No list such as this would be complete without The Lonely Man by Joe Harnell, possibly the SADDEST piece of music ever written. Now, I’ve loved this theme my whole life, long before Family Guy ripped the arse out of it. The original Hulk series and the accompanying movies with Bill Bixby and Lou Ferrigno were a massive part of my childhood, and I already have my girls watching them (they may call it ‘Greenboy’ instead of ‘The Incredible Hulk’ but they get it). Hulk will always be David Banner to me, and Banner will always be Bixby. This piece is so haunting and soul-rending that only a crab would fail to tear-up while listening to it. It’s all the more effective now, knowing about Bixby’s life and feeding your own experiences into the notes; it isn’t just about a man who can never possibly fit in, and will never be able to love or escape his demon, but it’s about all of us, the roads we travel, and the people we must leave behind whether we choose to or not.
Shannon. Boone. Ana Lucia. Charlie. Locke. Rousseau. Alex. Michael. Daniel. Juliet. Sayid. Sun. Jin. Jack. Repeat those names while listening to Life And Death by Michael Giacchino. Remember what they did, the good and the bad. Remember the smiles they gave each other and the ones you unashamedly gave in response. Replace those names with the friends and family you lost. Never forget. This track, and its variations are all extremely evocative for those who watched the show from start to finish, but as a standalone piece of music it blends all of the feelings and responses we endure from the point of life slipping away, through all of the memories and the shock, and finally into the acceptance and acquiescence where the pain is never dulled but where we may learn to smile on occasion rather than hollow ourselves. https://www.youtube.com/watch?v=twHXrNtG-7c
Throughout his run on Buffy The Vampire Slayer, Christophe Beck wove some spectacular music to chart the battlefield of adolescence and the tribulations of adulthood. Each episode is packed with music, incidental and otherwise, and while most of the music showcases and enhances the comedic and action scenes, it is his reflective and emotional creations which do the most damage. In Season 2, the Buffy and Angel love theme would pop up infrequently during a particularly romantic moment, always sounding haunting and in hindsight so gut-churning that it’s a wonder none of us knew at that point that so much would end in heartache. Once it gets the full rendition as Close Your Eyes in the Season Finale, anyone who isn’t a quivering mess on the floor must have fallen asleep during I, Robot…You, Jane and never emerged again. But before we get there, lets recall some of the other tracks which I listen to at least once a week as a punishment and cleansing. Waking Willow (https://www.youtube.com/watch?v=5rhg8WOy3Cs) also appears in the Season 2 Finale (possibly the greatest two-parter in TV history) and is strong enough on its own to be the main tearjerker theme for any series with its lilting piano seguing into string middle. Move immediately from that to Remembering Jenny (https://www.youtube.com/watch?v=7NjXEDyzFsk) and I lose all power to type until the track has ended. It’s such a simple piece, made all the better (worse?) by the fact that Anthony Head provides the male vocals. It’s the sound of a funeral, the funeral of a life stolen, with all the bitterness and hopelessness one would assume to find. I’ve always said that, had Buffy ended at The Gift then it would have been a perfect, apt place to finish. Then again I’ve said the same about Graduation Day. Sacrifice (https://www.youtube.com/watch?v=rMktTe3VlE0), which sees the return of Christophe Beck, closes the final episode of Season 5 (again I’ve listened to it twice already while trying to type this) is a flawless piece of music and another flawless example of how music can mirror and enhance what is happening on-screen as Buffy gives a final speech, hugs her sister goodbye, and leaps to her death to save the world.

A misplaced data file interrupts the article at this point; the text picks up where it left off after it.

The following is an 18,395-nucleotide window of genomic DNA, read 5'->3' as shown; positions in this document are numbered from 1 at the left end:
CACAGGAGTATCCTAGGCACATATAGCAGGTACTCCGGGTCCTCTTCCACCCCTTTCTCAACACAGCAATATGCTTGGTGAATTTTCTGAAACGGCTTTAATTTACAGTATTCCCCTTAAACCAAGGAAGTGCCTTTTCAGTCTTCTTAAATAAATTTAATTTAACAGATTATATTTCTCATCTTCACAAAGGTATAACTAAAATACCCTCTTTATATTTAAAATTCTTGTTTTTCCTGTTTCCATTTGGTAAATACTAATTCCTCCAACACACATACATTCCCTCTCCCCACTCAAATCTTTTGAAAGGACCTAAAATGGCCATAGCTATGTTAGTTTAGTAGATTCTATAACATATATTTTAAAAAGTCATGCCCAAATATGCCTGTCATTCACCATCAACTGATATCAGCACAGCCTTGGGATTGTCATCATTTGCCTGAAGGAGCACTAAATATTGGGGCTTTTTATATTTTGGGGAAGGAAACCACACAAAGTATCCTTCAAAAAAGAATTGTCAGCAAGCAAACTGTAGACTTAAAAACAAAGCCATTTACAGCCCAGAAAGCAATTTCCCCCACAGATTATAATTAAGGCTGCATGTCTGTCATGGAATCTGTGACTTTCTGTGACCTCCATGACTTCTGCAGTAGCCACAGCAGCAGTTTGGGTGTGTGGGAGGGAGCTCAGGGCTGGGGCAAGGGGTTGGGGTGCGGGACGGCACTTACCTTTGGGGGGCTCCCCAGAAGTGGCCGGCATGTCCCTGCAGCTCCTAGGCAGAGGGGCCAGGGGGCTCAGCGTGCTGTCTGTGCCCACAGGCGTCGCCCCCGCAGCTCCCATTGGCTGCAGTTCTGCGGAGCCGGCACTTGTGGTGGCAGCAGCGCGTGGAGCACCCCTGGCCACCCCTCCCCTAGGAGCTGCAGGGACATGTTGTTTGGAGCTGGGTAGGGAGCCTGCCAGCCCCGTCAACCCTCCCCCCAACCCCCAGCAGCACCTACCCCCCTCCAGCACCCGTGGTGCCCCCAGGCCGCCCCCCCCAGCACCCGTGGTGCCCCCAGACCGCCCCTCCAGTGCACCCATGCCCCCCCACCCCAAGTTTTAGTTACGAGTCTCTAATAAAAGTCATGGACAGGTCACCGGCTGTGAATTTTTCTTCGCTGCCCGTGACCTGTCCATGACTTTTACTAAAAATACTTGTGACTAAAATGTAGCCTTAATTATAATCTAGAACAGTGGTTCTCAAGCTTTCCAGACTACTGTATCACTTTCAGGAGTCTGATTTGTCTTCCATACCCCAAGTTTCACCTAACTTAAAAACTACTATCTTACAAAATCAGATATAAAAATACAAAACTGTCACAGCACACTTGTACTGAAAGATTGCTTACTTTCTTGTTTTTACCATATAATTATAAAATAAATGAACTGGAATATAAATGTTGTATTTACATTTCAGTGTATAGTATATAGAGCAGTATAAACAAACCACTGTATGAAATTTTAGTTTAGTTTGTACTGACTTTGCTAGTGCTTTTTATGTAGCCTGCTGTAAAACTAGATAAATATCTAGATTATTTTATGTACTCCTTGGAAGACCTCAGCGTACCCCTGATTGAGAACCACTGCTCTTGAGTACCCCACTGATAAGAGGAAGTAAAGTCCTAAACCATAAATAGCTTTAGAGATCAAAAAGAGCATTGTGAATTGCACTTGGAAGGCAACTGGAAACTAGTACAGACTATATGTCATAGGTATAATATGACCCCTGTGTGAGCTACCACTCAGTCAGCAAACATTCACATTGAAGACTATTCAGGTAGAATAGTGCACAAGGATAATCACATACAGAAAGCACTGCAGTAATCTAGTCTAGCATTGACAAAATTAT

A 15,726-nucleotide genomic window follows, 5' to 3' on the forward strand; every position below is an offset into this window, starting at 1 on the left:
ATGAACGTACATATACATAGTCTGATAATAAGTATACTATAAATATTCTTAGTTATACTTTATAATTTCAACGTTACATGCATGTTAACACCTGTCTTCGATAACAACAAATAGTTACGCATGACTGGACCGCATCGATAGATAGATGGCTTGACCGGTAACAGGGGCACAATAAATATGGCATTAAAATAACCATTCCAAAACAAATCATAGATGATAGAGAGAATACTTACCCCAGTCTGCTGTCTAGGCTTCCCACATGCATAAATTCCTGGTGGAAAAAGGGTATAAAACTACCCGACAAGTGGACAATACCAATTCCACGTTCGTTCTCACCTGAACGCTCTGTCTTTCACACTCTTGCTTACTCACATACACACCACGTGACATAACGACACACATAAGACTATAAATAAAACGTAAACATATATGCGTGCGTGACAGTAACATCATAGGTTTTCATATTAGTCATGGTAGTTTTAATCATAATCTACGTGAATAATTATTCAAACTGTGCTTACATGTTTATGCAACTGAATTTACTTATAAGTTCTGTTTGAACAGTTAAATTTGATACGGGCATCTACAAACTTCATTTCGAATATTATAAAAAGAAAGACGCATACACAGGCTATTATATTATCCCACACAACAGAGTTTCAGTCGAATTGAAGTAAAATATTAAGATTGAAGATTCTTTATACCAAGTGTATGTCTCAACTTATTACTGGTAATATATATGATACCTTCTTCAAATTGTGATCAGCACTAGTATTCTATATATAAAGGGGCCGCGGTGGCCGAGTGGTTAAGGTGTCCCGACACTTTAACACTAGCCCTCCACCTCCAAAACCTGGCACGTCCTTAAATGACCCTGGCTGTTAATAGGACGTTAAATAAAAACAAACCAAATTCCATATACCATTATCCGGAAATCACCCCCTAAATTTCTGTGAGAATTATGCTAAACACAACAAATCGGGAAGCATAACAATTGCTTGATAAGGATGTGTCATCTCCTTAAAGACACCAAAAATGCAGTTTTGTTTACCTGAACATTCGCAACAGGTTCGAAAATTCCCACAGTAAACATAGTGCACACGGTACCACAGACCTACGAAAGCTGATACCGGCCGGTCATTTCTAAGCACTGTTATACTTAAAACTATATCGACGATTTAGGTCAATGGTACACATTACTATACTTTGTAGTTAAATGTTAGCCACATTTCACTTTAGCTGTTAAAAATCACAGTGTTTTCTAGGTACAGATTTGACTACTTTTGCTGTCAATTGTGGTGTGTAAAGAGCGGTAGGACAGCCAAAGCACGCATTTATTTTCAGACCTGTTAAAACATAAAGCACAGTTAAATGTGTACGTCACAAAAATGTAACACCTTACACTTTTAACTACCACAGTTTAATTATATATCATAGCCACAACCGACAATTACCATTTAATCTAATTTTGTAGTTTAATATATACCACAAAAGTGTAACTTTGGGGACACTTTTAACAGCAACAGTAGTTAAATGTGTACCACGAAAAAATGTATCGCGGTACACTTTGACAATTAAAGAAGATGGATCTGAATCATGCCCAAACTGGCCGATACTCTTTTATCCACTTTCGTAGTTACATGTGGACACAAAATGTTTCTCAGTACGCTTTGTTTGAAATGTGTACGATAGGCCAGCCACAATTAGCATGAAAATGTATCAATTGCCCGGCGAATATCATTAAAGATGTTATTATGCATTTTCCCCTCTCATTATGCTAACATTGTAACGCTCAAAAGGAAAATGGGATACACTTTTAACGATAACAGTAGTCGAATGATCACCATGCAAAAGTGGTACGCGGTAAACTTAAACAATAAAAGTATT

But back to Season 2’s Close Your Eyes (https://www.youtube.com/watch?v=Q5C92qy7mX8). My words to describe my feelings for this are futile. Is it the best piece of instrumental music I’ve ever heard? Probably. Does it reduce me to tears at the slightest provocation? Yes. It will always kill me and I’ll always come back for more. All of the many dark moments in this silly thing we call entertainment I recall with this track in my mind, and many of dark moments I’ve experienced in reality are sombered (unborn words are the best), purified, increased, and beaten back by it. It’s a piece that deserves to be heard by millions more than those who know it, but it is of course best experienced by watching Buffy to get the full impact.